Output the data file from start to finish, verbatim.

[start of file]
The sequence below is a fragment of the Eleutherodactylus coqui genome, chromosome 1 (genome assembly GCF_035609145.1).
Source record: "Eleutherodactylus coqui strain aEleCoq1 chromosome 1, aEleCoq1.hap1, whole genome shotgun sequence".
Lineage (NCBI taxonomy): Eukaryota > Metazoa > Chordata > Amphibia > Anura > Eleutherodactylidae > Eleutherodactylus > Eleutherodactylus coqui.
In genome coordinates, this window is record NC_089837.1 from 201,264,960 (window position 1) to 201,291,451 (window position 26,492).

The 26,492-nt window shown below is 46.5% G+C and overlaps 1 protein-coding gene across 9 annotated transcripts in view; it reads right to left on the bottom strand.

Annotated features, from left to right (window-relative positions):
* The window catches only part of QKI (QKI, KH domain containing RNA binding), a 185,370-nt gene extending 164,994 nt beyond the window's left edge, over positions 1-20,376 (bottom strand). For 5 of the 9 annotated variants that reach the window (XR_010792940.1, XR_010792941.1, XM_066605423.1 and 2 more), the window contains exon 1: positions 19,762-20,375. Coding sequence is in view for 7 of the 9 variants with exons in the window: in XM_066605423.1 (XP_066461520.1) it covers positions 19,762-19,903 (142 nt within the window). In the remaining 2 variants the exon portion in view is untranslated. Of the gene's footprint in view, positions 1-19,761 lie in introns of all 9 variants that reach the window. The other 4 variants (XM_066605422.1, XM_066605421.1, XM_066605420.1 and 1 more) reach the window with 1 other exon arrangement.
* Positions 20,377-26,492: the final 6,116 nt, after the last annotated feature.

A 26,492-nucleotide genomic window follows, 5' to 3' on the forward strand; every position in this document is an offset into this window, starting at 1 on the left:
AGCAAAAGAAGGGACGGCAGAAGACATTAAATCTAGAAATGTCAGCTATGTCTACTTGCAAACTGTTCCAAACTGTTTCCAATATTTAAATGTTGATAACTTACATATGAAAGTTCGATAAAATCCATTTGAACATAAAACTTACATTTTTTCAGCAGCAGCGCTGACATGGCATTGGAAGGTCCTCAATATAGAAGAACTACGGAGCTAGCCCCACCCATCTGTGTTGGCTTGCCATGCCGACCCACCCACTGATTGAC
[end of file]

The sequence below is a fragment of the Eleutherodactylus coqui genome, chromosome 1 (genome assembly GCF_035609145.1).
Source record: "Eleutherodactylus coqui strain aEleCoq1 chromosome 1, aEleCoq1.hap1, whole genome shotgun sequence".
Lineage (NCBI taxonomy): Eukaryota > Metazoa > Chordata > Amphibia > Anura > Eleutherodactylidae > Eleutherodactylus > Eleutherodactylus coqui.
In genome coordinates, this window is record NC_089837.1 from 201,264,960 (window position 1) to 201,291,451 (window position 26,492).

The 26,492-nt window shown below is 46.5% G+C and overlaps 1 protein-coding gene across 9 annotated transcripts in view; it reads right to left on the bottom strand.

Annotated features, from left to right (window-relative positions):
* The window catches only part of QKI (QKI, KH domain containing RNA binding), a 185,370-nt gene extending 164,994 nt beyond the window's left edge, over positions 1-20,376 (bottom strand). For 5 of the 9 annotated variants that reach the window (XR_010792940.1, XR_010792941.1, XM_066605423.1 and 2 more), the window contains exon 1: positions 19,762-20,375. Coding sequence is in view for 7 of the 9 variants with exons in the window: in XM_066605423.1 (XP_066461520.1) it covers positions 19,762-19,903 (142 nt within the window). In the remaining 2 variants the exon portion in view is untranslated. Of the gene's footprint in view, positions 1-19,761 lie in introns of all 9 variants that reach the window. The other 4 variants (XM_066605422.1, XM_066605421.1, XM_066605420.1 and 1 more) reach the window with 1 other exon arrangement.
* Positions 20,377-26,492: the final 6,116 nt, after the last annotated feature.

A 26,492-nucleotide genomic window follows, 5' to 3' on the forward strand; every position in this document is an offset into this window, starting at 1 on the left:
AGCAAAAGAAGGGACGGCAGAAGACATTAAATCTAGAAATGTCAGCTATGTCTACTTGCAAACTGTTCCAAACTGTTTCCAATATTTAAATGTTGATAACTTACATATGAAAGTTCGATAAAATCCATTTGAACATAAAACTTACATTTTTTCAGCAGCAGCGCTGACATGGCATTGGAAGGTCCTCAATATAGAAGAACTACGGAGCTAGCCCCACCCATCTGTGTTGGCTTGCCATGCCGACCCACCCACTGATTGAC